Grew to Love “Love”
By ARIANNA SCAVONE
Please note: “Love” is rated R.
Netflix recently released “Love” an original series created by Judd Apatow, Paul Rust and Lesley Arfin. Starring Gillian Jacobs as Mickey and Rust himself as Gus, the show follows these two quirky, polar-opposite characters. Though at first seemingly cliche, “Love” ended up warming hearts and providing a raw view into the highs and lows of single life.
Hollywood tutor Gus goes to work and gets bullied daily by a 12-year-old, while Mickey tries to hold down her job as a radio show producer. “Love” creates an honest setting and portrays characters imperfectly, unlike most network shows normally do. Junior Rob F. said of Mickey and Gus, “They both seem to try and do typical stuff and fail hard at it, only to find that they ‘work’ best at doing their own things.”
These two characters are unlikely to meet, and a love story would only make this show sound predictable and cliche, so admittedly I clicked “start watching” with low expectations. However to my pleasant surprise, Apatow and Rust added ironic humor and showed us why Gus and Mickey are who they are by exposing their most vulnerable moments. Through sardonic humor, witty commentary and intimate discussion, Mickey and Gus become likable in very unexpected ways.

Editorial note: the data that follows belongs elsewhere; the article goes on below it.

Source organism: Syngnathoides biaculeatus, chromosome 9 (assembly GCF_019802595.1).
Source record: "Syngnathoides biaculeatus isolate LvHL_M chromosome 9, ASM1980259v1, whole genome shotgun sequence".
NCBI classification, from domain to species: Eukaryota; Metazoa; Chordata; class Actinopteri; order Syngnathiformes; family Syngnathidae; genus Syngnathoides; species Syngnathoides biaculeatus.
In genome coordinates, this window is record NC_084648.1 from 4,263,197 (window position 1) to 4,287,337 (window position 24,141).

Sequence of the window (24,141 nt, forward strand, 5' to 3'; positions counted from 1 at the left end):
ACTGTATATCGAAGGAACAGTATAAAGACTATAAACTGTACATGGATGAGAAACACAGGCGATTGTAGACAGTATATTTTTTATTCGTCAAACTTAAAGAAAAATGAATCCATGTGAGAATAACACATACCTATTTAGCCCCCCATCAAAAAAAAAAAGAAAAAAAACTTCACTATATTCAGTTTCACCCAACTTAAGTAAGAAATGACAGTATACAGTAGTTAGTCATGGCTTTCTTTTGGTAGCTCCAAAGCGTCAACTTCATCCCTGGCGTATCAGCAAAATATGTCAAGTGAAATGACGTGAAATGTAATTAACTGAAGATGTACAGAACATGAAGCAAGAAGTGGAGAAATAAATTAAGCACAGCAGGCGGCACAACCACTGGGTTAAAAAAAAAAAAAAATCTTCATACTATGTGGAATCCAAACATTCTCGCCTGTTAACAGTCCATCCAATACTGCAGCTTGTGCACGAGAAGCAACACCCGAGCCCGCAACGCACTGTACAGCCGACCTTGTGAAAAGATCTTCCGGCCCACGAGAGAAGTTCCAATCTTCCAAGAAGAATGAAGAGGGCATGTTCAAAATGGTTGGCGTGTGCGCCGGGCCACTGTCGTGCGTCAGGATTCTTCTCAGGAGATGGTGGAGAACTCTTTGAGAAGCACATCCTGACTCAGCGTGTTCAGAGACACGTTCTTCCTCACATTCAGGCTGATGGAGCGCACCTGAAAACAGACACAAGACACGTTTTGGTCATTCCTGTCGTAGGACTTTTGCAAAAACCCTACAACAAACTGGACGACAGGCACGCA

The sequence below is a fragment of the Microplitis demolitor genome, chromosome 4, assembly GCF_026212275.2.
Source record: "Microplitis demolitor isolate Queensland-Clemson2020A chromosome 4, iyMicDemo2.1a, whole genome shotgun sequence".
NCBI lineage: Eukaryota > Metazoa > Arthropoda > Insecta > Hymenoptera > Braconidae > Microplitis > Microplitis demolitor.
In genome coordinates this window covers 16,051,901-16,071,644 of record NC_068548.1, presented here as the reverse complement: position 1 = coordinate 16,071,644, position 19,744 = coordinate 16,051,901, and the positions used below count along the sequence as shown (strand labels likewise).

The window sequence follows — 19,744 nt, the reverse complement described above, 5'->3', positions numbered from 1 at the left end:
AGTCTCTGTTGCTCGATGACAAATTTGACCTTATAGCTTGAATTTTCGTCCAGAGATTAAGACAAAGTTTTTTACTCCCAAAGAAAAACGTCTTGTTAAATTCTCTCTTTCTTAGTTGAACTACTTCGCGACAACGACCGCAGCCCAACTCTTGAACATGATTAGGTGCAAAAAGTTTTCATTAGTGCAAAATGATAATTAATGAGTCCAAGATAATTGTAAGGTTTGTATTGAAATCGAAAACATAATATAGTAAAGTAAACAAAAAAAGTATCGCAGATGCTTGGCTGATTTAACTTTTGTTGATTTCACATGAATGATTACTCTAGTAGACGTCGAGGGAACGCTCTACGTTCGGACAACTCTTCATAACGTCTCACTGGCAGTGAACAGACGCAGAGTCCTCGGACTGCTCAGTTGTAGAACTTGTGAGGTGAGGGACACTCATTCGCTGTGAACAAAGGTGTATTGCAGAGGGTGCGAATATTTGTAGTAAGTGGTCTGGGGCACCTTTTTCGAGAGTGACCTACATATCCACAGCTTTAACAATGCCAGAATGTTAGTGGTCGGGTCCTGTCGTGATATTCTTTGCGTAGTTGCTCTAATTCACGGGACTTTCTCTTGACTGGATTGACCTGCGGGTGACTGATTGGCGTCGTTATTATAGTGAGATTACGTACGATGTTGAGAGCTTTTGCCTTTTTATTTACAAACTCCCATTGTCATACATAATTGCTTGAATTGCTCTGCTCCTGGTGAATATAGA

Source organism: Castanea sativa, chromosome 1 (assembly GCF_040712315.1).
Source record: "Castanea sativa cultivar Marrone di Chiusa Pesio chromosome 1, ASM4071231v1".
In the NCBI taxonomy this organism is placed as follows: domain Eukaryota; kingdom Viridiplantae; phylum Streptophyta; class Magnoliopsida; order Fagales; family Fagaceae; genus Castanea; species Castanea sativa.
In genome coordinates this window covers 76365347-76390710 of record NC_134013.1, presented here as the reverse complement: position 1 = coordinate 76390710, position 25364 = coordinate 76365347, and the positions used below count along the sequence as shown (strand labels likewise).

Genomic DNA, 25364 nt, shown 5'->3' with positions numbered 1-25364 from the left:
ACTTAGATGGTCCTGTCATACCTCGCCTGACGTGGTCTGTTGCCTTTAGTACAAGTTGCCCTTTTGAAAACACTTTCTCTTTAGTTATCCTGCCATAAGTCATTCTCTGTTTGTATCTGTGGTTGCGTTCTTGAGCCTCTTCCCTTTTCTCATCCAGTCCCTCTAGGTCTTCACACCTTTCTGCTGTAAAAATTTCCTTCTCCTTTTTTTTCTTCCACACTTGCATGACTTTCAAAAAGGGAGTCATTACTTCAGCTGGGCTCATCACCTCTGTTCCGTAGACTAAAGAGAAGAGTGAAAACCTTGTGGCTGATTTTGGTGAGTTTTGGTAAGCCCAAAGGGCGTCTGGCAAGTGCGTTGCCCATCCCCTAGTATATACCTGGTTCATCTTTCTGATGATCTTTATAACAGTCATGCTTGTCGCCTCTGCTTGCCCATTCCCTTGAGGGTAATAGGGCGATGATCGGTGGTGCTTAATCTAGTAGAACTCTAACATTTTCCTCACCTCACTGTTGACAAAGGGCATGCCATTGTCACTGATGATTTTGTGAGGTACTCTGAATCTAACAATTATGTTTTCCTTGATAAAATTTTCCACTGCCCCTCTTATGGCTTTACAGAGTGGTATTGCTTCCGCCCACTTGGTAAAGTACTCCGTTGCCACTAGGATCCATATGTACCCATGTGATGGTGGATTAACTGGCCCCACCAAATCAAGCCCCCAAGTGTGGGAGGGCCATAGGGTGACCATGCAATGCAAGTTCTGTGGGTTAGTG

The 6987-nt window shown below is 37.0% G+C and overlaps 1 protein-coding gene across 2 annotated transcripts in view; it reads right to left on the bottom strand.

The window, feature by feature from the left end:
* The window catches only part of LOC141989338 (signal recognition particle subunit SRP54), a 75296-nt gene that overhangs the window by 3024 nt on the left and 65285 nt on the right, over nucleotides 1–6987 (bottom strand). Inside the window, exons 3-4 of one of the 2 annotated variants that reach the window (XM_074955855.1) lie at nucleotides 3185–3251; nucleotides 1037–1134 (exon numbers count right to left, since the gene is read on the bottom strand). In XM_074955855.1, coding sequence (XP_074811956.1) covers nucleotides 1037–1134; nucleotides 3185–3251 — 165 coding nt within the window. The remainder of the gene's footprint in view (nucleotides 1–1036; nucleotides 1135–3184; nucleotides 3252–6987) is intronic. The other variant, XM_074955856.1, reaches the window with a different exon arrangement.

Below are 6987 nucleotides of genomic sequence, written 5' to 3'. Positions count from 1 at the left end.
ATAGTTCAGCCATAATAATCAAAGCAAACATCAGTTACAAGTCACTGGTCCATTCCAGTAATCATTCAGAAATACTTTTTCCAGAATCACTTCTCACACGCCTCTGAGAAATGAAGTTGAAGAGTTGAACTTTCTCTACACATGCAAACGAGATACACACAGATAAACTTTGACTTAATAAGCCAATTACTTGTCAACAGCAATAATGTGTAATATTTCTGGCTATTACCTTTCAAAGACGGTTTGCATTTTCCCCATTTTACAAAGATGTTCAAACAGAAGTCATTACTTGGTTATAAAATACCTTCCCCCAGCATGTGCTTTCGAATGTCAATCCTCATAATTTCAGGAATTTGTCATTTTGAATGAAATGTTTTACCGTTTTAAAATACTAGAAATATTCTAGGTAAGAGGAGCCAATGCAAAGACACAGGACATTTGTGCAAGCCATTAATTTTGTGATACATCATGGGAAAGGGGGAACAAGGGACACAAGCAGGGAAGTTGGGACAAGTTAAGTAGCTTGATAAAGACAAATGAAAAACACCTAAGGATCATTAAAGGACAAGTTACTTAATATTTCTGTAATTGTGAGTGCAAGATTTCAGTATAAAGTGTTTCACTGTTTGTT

Mickey is a struggling alcoholic with an app on her phone that she has to restart every couple of days to track how long she’s been sober. It is heartbreaking when she has to erase the one hundred day mark and start sober at zero again. This vulnerability allows viewers to feel sympathy for Mickey, and relate to her realistic, flawed moments. Similarly, it is painful for viewers to watch Gus be broken up with by his girlfriend after she cheated on him.
I love to see what I can relate to on TV, in particular how others communicate and react in situations comparable to ones in my own life. “Love” is not a show for people who are looking for fantasy, sci-fi or action. Rather, it can be appreciated for its humorous spin on human mistake, trial and error, and the never-ending search for happiness and love. Rob F. said he enjoyed watching the finale because given Mickey and Gus’s emotional states, this wasn’t supposed to be a happy ending. There is more of this story to come. “Love” while being a comedic and lighthearted relief, simultaneously explores and exposes human vulnerability. Pleasantly surprised, I give “Love” four stars for its unique honesty, relatable characters and light humor.
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